LAS VEGAS – New Orleans Pelicans summer league forward Sanjay Lumpkin was too young at the time to remember any moments from his father’s playing career as a defensive back for the New Orleans Saints. But as a 15-year-old on Feb. 7, 2010, Sanjay distinctly recalls how proud Sean Lumpkin was to see his old NFL team reach the pinnacle of the sport. Father and son watched as the Saints made history, defeating Indianapolis 31-17 for the franchise’s first Super Bowl title.
“My dad was really excited,” said a smiling Sanjay, who is now 23. “He was super excited and happy for New Orleans. He had his Saints T-shirt on.”
In a pure coincidence, like his father, Sanjay’s first opportunity as a professional athlete has come with a Crescent City team. The former two-sport athlete – he stopped playing football in eighth grade, opting to focus on basketball – is a hard-nosed, 6-foot-6, 220-pound reserve who’s averaged 9.0 minutes in two games for the summer Pelicans.
Although he ultimately chose to pursue a career in a different sport than his father (Sean was a strong safety for the Jim Mora-led Saints for five seasons, from 1992-96), Sanjay credits football for influencing his mindset on the hardwood.
“I’ve always been physical,” he said. “Even at a young age, I was never afraid of contact. Especially in college and even now, I play hard and physical. I’m not afraid to take a charge, dive for a loose ball. I’ve never shied away from contact in any sport I’ve played.”
After Sean retired from football in ’96, having played his entire NFL career for the Saints, the Lumpkin family moved back to Sean’s native Minnesota. Sanjay was only 3 years old at the time, so he has no recollections of living in Louisiana. When he arrived in New Orleans this month in advance of summer league practices, it was the first time he’d returned to the Pelican State.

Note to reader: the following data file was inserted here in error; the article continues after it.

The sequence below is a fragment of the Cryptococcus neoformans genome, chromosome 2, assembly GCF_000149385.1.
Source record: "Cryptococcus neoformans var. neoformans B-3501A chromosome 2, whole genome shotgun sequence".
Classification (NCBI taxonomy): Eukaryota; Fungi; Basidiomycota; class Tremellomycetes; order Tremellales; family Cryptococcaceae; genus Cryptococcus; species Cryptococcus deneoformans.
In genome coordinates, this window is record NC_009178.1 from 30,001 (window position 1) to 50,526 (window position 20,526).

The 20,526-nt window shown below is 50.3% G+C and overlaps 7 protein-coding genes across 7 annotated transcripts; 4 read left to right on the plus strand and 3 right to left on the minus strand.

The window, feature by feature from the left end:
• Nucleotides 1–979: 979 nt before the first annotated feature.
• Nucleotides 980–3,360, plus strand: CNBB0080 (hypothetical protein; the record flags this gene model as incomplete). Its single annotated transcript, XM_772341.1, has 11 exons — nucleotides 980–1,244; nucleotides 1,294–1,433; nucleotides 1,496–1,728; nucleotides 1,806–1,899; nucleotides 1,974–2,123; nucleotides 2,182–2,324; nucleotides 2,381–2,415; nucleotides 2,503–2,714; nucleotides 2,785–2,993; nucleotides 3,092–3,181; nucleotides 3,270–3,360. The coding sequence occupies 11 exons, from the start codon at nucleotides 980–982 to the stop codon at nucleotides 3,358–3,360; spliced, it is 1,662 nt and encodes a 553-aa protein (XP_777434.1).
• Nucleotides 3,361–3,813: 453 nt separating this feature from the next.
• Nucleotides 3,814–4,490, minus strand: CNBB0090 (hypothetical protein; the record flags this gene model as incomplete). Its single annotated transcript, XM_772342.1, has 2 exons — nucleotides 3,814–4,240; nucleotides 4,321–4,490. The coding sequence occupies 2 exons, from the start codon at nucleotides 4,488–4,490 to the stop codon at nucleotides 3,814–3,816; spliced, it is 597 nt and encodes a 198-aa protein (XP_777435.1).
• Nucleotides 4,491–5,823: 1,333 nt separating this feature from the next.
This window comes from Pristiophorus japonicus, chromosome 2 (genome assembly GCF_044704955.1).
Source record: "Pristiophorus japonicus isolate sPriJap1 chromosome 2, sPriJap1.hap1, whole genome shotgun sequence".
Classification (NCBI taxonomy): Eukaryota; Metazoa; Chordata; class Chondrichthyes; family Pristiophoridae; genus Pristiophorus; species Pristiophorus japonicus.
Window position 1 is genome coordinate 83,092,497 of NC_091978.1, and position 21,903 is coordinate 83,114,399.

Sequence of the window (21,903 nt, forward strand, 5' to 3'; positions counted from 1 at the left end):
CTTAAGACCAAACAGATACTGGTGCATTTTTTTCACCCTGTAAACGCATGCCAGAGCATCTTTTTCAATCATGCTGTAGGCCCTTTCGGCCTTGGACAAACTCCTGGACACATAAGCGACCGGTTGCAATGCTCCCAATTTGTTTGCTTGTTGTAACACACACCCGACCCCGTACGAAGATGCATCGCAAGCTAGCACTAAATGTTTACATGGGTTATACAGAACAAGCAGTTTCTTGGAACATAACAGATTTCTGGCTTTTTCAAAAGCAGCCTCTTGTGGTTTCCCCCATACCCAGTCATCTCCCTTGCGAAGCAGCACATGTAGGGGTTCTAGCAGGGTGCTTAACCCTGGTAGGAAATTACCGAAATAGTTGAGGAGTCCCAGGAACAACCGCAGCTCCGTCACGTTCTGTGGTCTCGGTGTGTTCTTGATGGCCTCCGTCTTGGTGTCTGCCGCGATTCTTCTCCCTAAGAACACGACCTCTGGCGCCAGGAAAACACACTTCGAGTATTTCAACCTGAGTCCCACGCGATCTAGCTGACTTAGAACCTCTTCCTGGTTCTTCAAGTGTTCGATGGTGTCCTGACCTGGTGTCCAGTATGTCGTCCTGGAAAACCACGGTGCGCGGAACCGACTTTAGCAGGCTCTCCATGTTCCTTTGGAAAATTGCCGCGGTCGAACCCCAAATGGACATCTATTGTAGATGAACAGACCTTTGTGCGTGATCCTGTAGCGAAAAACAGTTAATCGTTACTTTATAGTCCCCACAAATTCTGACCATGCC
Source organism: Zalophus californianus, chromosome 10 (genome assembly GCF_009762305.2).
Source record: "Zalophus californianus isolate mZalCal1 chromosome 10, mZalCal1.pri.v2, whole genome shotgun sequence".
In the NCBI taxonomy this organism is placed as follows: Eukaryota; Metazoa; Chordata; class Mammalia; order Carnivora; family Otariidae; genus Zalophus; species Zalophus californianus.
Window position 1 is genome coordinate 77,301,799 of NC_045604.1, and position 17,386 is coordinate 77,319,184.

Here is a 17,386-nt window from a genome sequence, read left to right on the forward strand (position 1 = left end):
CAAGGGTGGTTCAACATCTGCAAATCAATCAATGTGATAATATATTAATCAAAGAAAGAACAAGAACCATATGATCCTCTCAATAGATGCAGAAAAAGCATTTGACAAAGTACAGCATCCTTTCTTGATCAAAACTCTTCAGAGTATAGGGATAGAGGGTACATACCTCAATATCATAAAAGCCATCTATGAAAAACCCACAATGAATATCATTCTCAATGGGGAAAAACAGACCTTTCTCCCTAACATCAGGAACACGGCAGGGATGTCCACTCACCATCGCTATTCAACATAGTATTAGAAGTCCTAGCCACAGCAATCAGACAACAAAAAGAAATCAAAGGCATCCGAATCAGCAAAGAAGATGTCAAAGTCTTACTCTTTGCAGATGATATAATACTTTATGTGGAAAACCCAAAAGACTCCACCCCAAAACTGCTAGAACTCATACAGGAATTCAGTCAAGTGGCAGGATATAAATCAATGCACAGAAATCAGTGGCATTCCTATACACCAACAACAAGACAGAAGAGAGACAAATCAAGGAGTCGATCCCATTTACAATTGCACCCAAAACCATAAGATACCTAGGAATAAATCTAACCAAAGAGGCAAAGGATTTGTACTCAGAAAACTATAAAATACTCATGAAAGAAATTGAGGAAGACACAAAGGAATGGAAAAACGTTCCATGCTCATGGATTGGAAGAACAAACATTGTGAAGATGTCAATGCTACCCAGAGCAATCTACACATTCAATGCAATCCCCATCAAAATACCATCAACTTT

“I’ve heard a lot about the food and the culture, and that it’s a different lifestyle, living in New Orleans,” he said. “But I don’t know much in-depth. I heard about the weather and obviously that the football games were huge and very popular. I wish I could remember my dad playing, but I was so young.”
Sanjay’s unique connections to pro sports continued after his parents divorced; his stepfather is Jim Petersen, a former NBA player and now a widely-respected TV analyst for the Minnesota Timberwolves. Petersen’s role gave Sanjay an up-close look at the league. On some road trips as a youngster, Sanjay even served as a Minnesota ballboy, getting to know many T-Wolves players, such as Kevin Garnett, Trenton Hassell, Mark Madsen and Chauncey Billups.
“It was an experience that not a lot of kids get,” a grateful Sanjay said. “I was able to go to shootarounds growing up and the players would always stop and say hi to me. I was able to be around NBA players, being able to see what they do to be successful. It was an awesome experience and I was really lucky.”
Ultimately, Sanjay credits both his father and stepfather for influencing him in a variety of positive ways. One of Sanjay’s biggest highlights as an athlete came this spring, when Northwestern made history of its own by appearing in the NCAA men’s basketball tournament for the first time ever.
“My dad gave me the mindset of knowing that whatever you’re doing, someone else is doing that or even more,” Sanjay said of the work ethic it requires to be a top athlete. “Always be prepared, always be in shape, always be professional.
“The same thing for Jim. To have two mentors who played professionally, I was extremely fortunate to have them in my life. People who actually did it at the professional level and know exactly what it takes.”